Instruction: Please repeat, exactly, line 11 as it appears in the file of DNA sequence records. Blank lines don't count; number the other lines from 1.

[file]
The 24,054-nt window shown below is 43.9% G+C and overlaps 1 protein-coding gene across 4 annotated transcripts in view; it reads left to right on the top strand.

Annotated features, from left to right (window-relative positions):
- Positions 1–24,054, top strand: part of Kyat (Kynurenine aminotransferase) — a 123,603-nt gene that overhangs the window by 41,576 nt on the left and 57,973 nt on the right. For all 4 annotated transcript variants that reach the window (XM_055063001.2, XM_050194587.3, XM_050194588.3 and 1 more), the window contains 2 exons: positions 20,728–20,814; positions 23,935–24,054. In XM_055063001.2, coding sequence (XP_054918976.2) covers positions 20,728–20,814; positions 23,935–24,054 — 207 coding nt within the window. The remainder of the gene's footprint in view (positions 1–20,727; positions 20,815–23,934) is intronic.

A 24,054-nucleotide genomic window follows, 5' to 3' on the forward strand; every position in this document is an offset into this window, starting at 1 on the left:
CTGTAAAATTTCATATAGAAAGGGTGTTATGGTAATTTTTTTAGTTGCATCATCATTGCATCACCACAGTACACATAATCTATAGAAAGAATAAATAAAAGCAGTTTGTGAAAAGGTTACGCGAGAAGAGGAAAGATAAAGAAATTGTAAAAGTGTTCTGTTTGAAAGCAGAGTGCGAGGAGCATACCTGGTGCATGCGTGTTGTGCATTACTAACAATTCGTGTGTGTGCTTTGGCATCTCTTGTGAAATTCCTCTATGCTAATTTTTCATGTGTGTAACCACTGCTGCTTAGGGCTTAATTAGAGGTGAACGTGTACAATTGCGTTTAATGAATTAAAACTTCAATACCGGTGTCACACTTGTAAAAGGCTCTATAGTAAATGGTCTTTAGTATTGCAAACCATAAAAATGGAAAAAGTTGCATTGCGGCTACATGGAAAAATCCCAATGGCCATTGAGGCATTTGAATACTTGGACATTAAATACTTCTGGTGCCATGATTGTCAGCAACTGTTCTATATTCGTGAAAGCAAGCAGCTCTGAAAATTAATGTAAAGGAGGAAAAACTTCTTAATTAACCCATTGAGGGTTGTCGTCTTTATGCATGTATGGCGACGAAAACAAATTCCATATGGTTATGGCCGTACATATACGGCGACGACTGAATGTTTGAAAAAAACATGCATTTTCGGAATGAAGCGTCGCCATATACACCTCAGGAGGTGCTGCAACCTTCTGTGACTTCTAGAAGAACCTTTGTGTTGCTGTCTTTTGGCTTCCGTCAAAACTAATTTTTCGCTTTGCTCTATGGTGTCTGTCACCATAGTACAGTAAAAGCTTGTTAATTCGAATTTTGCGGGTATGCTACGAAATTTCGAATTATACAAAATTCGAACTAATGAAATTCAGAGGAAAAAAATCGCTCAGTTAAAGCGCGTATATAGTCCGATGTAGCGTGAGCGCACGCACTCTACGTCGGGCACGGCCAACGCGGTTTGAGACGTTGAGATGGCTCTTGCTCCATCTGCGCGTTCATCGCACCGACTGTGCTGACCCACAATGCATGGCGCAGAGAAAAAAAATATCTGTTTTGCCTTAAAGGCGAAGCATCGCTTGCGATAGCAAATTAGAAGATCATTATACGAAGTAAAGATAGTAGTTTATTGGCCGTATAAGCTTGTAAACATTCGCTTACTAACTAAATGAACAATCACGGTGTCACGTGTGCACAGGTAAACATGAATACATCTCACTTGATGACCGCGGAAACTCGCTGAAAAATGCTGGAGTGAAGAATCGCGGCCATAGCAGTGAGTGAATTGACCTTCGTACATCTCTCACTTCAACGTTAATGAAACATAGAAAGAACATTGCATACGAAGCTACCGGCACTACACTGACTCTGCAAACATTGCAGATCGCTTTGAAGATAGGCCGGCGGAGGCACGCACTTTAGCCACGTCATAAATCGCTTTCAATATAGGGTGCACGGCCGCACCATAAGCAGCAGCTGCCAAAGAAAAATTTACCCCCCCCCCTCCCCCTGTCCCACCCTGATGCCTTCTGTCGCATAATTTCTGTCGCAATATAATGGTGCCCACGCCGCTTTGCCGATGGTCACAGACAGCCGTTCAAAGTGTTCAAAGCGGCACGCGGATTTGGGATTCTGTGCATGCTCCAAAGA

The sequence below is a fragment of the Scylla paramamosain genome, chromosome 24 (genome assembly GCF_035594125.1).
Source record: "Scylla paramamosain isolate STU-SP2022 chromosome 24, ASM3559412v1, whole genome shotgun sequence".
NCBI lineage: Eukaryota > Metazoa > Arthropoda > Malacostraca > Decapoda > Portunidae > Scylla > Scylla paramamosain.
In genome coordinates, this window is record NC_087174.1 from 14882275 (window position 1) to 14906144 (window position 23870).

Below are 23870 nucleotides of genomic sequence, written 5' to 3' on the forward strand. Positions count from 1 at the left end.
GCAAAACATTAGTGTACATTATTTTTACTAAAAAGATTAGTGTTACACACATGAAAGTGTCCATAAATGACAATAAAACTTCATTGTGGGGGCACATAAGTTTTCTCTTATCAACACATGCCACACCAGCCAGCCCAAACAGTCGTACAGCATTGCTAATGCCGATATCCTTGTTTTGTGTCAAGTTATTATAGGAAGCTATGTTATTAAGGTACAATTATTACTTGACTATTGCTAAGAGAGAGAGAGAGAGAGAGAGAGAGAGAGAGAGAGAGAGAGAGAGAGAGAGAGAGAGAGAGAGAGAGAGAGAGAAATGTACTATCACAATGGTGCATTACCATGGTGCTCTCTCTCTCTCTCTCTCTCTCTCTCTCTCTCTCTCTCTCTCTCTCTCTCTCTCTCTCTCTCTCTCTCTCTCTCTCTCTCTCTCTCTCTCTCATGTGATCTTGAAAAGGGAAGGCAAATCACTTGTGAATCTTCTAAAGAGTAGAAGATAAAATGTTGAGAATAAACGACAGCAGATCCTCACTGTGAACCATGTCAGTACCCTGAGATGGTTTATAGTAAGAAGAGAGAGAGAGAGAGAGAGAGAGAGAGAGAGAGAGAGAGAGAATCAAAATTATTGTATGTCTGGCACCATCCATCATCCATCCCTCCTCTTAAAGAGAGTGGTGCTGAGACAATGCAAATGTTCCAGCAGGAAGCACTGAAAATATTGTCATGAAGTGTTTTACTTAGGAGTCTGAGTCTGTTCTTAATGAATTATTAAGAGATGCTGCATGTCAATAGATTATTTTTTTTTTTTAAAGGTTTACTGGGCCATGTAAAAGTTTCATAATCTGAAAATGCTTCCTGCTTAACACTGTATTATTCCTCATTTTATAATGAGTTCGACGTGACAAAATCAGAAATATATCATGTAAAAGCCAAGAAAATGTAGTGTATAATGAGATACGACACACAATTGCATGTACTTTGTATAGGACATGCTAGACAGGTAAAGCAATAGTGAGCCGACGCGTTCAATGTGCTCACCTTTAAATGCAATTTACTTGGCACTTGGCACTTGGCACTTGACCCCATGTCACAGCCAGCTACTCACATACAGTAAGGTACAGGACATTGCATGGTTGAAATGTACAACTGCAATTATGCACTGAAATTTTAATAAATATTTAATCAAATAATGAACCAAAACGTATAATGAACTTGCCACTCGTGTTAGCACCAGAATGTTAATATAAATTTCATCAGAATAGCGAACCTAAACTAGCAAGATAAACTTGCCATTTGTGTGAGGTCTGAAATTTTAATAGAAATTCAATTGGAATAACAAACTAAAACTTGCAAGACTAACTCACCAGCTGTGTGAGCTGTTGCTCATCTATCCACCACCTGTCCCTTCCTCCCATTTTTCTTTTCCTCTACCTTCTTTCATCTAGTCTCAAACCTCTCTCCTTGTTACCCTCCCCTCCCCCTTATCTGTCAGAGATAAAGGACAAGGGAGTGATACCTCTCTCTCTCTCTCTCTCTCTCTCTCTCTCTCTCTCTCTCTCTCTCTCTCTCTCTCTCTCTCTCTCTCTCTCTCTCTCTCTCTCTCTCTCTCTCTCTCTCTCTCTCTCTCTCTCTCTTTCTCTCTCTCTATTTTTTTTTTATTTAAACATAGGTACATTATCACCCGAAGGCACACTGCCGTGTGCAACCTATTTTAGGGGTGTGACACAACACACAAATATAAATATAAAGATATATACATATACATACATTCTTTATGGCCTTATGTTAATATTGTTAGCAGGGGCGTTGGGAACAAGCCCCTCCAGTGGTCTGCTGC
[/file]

GCAAAACATTAGTGTACATTATTTTTACTAAAAAGATTAGTGTTACACACATGAAAGTGTCCATAAATGACAATAAAACTTCATTGTGGGGGCACATAAGTTTTCTCTTATCAACACATGCCACACCAGCCAGCCCAAACAGTCGTACAGCATTGCTAATGCCGATATCCTTGTTTTGTGTCAAGTTATTATAGGAAGCTATGTTATTAAGGTACAATTATTACTTGACTATTGCTAAGAGAGAGAGAGAGAGAGAGAGAGAGAGAGAGAGAGAGAGAGAGAGAGAGAGAGAGAGAGAGAGAGAGAGAGAGAAATGTACTATCACAATGGTGCATTACCATGGTGCTCTCTCTCTCTCTCTCTCTCTCTCTCTCTCTCTCTCTCTCTCTCTCTCTCTCTCTCTCTCTCTCTCTCTCTCTCTCTCTCTCTCTCTCTCTCATGTGATCTTGAAAAGGGAAGGCAAATCACTTGTGAATCTTCTAAAGAGTAGAAGATAAAATGTTGAGAATAAACGACAGCAGATCCTCACTGTGAACCATGTCAGTACCCTGAGATGGTTTATAGTAAGAAGAGAGAGAGAGAGAGAGAGAGAGAGAGAGAGAGAGAGAGAGAATCAAAATTATTGTATGTCTGGCACCATCCATCATCCATCCCTCCTCTTAAAGAGAGTGGTGCTGAGACAATGCAAATGTTCCAGCAGGAAGCACTGAAAATATTGTCATGAAGTGTTTTACTTAGGAGTCTGAGTCTGTTCTTAATGAATTATTAAGAGATGCTGCATGTCAATAGATTATTTTTTTTTTTTAAAGGTTTACTGGGCCATGTAAAAGTTTCATAATCTGAAAATGCTTCCTGCTTAACACTGTATTATTCCTCATTTTATAATGAGTTCGACGTGACAAAATCAGAAATATATCATGTAAAAGCCAAGAAAATGTAGTGTATAATGAGATACGACACACAATTGCATGTACTTTGTATAGGACATGCTAGACAGGTAAAGCAATAGTGAGCCGACGCGTTCAATGTGCTCACCTTTAAATGCAATTTACTTGGCACTTGGCACTTGGCACTTGACCCCATGTCACAGCCAGCTACTCACATACAGTAAGGTACAGGACATTGCATGGTTGAAATGTACAACTGCAATTATGCACTGAAATTTTAATAAATATTTAATCAAATAATGAACCAAAACGTATAATGAACTTGCCACTCGTGTTAGCACCAGAATGTTAATATAAATTTCATCAGAATAGCGAACCTAAACTAGCAAGATAAACTTGCCATTTGTGTGAGGTCTGAAATTTTAATAGAAATTCAATTGGAATAACAAACTAAAACTTGCAAGACTAACTCACCAGCTGTGTGAGCTGTTGCTCATCTATCCACCACCTGTCCCTTCCTCCCATTTTTCTTTTCCTCTACCTTCTTTCATCTAGTCTCAAACCTCTCTCCTTGTTACCCTCCCCTCCCCCTTATCTGTCAGAGATAAAGGACAAGGGAGTGATACCTCTCTCTCTCTCTCTCTCTCTCTCTCTCTCTCTCTCTCTCTCTCTCTCTCTCTCTCTCTCTCTCTCTCTCTCTCTCTCTCTCTCTCTCTCTCTCTCTCTCTCTCTCTCTCTCTCTCTTTCTCTCTCTCTATTTTTTTTTTATTTAAACATAGGTACATTATCACCCGAAGGCACACTGCCGTGTGCAACCTATTTTAGGGGTGTGACACAACACACAAATATAAATATAAAGATATATACATATACATACATTCTTTATGGCCTTATGTTAATATTGTTAGCAGGGGCGTTGGGAACAAGCCCCTCCAGTGGTCTGCTGC